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Thomas Dixon to Walt Whitman, 15 April 1875

 loc.01456.001_large.jpg Dear Friend

I was glad to see again once more a scrawl from you, even in a paper. I felt also glad to see there is someone else more gifted then​ me trying to honour you and make your Work known in our Old land. I noted the French Review—fain would I have read it, but alas I can only read my own tongue. I often and often—wish one could conjure up some Spirit to give one the meaning of much I see in other tongues, but alas though I often call up spirit alas—comes to aid me at my call. Well to cease I got your Essay on Burns1 reprinted here in two local papers. I enclose one rejoinder from a canny Scot, a decent soul, a man that came here a Journeyman and now is the working Manager of 500 men. he is also a Ryhmer​ one little Sketch of his I enclose you.2 you will see he is of a narrow school of thought, wants width, he has got a good heart though


I must confess I felt disapointed​ somewhat in the Burns. I fear you are not well up in Burns' Life. he was to all intents and purposes a Nature akin to yours. true not so wide, not so democratic, still a democrat. he lost promotion through his sympathy with the French Revolution 1793—he sent some guns to them which were stopped. that speaks for the man's sympathy with the cause of man. Carlyle's3 Essay on him and his Poems is by far the justest I have read with Lockheart​ 's4 Life of him. feeling how much there is of real Kinship between your two natures I felt sorry to find you had not fully grasped the hand of my Hero of Scotland in 1793. A man's a man for ah that."5 what a cheering voice that is to any soul that is able to read it. then again his idea that even "auld Nick "might be saved if he only would take a thought and mend" is the widest stretch of true charity I find in any—Poetry. I find his poetry comes home to the heart of all human Kind. I find in my travels and talks with men, many of their poor hard toiling souls to whom his Poems are the very gospel of consolation and hope.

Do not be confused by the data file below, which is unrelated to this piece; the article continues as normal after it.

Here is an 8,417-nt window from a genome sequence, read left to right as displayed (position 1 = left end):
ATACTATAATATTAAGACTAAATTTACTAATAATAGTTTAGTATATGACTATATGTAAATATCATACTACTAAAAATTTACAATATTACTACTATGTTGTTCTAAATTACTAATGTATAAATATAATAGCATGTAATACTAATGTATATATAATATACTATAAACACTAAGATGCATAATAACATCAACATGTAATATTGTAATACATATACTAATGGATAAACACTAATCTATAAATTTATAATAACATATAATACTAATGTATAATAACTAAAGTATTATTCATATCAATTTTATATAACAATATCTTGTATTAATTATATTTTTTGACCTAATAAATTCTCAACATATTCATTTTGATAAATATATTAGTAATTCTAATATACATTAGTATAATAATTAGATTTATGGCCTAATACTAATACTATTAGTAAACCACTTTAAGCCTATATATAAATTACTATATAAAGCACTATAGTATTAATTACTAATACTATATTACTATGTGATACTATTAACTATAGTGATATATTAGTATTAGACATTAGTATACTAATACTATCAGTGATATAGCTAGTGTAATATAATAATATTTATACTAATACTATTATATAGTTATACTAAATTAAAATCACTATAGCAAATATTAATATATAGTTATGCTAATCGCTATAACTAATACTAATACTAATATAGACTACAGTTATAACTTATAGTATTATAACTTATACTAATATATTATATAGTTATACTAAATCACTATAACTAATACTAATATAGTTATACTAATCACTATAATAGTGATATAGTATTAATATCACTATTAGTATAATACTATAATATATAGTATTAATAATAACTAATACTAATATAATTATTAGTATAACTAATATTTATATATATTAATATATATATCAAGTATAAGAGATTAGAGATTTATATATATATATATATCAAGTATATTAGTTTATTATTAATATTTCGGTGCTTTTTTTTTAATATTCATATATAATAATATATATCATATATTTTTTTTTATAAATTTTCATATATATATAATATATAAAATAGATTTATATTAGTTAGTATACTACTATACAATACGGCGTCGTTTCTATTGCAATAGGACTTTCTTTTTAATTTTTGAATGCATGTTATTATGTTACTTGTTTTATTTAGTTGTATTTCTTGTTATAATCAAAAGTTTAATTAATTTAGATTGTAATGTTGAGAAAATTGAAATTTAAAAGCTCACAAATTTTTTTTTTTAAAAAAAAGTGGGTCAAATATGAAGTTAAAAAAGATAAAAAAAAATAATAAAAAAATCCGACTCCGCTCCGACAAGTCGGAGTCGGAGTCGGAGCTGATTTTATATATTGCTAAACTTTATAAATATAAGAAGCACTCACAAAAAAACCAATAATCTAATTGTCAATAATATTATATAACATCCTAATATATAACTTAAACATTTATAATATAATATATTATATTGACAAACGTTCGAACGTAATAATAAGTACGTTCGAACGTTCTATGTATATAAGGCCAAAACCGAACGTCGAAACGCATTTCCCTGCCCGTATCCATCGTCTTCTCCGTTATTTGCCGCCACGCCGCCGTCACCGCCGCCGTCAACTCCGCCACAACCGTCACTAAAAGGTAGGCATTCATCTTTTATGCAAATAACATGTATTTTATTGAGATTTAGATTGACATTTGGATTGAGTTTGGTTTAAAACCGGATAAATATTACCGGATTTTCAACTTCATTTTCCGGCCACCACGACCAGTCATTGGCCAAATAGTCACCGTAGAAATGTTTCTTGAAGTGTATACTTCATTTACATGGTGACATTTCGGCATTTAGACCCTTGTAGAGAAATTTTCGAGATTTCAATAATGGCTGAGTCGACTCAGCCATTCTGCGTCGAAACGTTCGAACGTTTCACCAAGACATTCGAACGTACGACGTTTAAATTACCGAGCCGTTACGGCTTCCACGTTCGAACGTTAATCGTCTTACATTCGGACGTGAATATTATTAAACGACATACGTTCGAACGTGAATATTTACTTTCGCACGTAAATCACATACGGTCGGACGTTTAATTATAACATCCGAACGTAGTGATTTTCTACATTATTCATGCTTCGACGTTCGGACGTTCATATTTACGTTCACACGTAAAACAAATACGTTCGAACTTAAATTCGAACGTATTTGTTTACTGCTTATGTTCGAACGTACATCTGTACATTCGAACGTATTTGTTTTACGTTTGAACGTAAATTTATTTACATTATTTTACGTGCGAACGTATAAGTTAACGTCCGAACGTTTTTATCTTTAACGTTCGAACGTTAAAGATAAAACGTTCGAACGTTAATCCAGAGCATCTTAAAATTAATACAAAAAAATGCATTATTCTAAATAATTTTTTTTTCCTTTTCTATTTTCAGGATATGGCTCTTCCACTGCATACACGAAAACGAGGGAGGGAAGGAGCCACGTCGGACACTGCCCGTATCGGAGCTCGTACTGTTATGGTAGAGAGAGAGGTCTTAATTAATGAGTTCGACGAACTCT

I hope you will look it up again for us if possible. He will repay some thought I think I only wish I had you here beside me, then we could talk it over together so nicely. the stray notices I could place into your hands would enable you to see the full man. I feel glad you have done what you have, but yearn for more. give us Essays on Emerson6 & Tennyson.7 I often try to make out for myself what you really think of these two men. you are so dear to me, I often wish I was by your side. I feel there is so much I sympathise and love in Literature.—that we could chat over. and I think where​ it so, how many nice Essays would be done that would rejoice the hearts of brothers in the same grand school of human sympathy. the great hearts of our Time are begginning​ to wake up—we are begginning​ to shake of​ the bondage cast over us by the Jewish Race through their Books and the priesthood that has arisen from them.